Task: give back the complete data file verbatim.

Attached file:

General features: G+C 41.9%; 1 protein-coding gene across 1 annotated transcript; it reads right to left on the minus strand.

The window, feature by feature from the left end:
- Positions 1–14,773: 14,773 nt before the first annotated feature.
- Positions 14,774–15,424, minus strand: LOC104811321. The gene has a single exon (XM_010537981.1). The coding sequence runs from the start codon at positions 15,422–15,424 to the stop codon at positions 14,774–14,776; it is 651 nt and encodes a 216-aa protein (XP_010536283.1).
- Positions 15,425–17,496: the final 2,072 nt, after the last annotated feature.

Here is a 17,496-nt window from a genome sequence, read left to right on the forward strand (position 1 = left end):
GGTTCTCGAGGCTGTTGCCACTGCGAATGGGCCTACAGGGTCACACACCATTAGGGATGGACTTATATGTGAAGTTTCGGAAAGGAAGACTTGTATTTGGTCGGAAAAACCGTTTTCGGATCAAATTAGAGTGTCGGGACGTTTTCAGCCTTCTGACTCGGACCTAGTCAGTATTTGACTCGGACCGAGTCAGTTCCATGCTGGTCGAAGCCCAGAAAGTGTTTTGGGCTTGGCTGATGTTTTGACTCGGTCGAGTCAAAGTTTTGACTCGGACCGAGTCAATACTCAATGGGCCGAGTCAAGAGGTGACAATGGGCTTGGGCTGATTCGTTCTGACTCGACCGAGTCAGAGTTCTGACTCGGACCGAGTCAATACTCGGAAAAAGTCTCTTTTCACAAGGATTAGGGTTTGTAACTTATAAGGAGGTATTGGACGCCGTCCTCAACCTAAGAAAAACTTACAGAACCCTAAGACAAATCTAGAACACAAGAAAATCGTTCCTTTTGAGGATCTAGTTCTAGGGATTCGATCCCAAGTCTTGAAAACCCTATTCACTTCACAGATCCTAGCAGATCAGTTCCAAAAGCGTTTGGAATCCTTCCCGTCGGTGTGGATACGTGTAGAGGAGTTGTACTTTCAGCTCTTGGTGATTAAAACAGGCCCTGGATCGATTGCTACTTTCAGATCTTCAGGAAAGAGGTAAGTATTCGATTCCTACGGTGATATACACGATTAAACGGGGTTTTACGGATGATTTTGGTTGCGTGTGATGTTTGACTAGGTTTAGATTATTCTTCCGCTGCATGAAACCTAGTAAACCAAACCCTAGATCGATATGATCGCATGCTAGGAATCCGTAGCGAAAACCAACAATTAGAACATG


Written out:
General features: G+C 41.9%; 1 protein-coding gene across 1 annotated transcript; it reads right to left on the minus strand.

The window, feature by feature from the left end:
- Positions 1–14,773: 14,773 nt before the first annotated feature.
- Positions 14,774–15,424, minus strand: LOC104811321. The gene has a single exon (XM_010537981.1). The coding sequence runs from the start codon at positions 15,422–15,424 to the stop codon at positions 14,774–14,776; it is 651 nt and encodes a 216-aa protein (XP_010536283.1).
- Positions 15,425–17,496: the final 2,072 nt, after the last annotated feature.

Here is a 17,496-nt window from a genome sequence, read left to right on the forward strand (position 1 = left end):
GGTTCTCGAGGCTGTTGCCACTGCGAATGGGCCTACAGGGTCACACACCATTAGGGATGGACTTATATGTGAAGTTTCGGAAAGGAAGACTTGTATTTGGTCGGAAAAACCGTTTTCGGATCAAATTAGAGTGTCGGGACGTTTTCAGCCTTCTGACTCGGACCTAGTCAGTATTTGACTCGGACCGAGTCAGTTCCATGCTGGTCGAAGCCCAGAAAGTGTTTTGGGCTTGGCTGATGTTTTGACTCGGTCGAGTCAAAGTTTTGACTCGGACCGAGTCAATACTCAATGGGCCGAGTCAAGAGGTGACAATGGGCTTGGGCTGATTCGTTCTGACTCGACCGAGTCAGAGTTCTGACTCGGACCGAGTCAATACTCGGAAAAAGTCTCTTTTCACAAGGATTAGGGTTTGTAACTTATAAGGAGGTATTGGACGCCGTCCTCAACCTAAGAAAAACTTACAGAACCCTAAGACAAATCTAGAACACAAGAAAATCGTTCCTTTTGAGGATCTAGTTCTAGGGATTCGATCCCAAGTCTTGAAAACCCTATTCACTTCACAGATCCTAGCAGATCAGTTCCAAAAGCGTTTGGAATCCTTCCCGTCGGTGTGGATACGTGTAGAGGAGTTGTACTTTCAGCTCTTGGTGATTAAAACAGGCCCTGGATCGATTGCTACTTTCAGATCTTCAGGAAAGAGGTAAGTATTCGATTCCTACGGTGATATACACGATTAAACGGGGTTTTACGGATGATTTTGGTTGCGTGTGATGTTTGACTAGGTTTAGATTATTCTTCCGCTGCATGAAACCTAGTAAACCAAACCCTAGATCGATATGATCGCATGCTAGGAATCCGTAGCGAAAACCAACAATTAGAACATG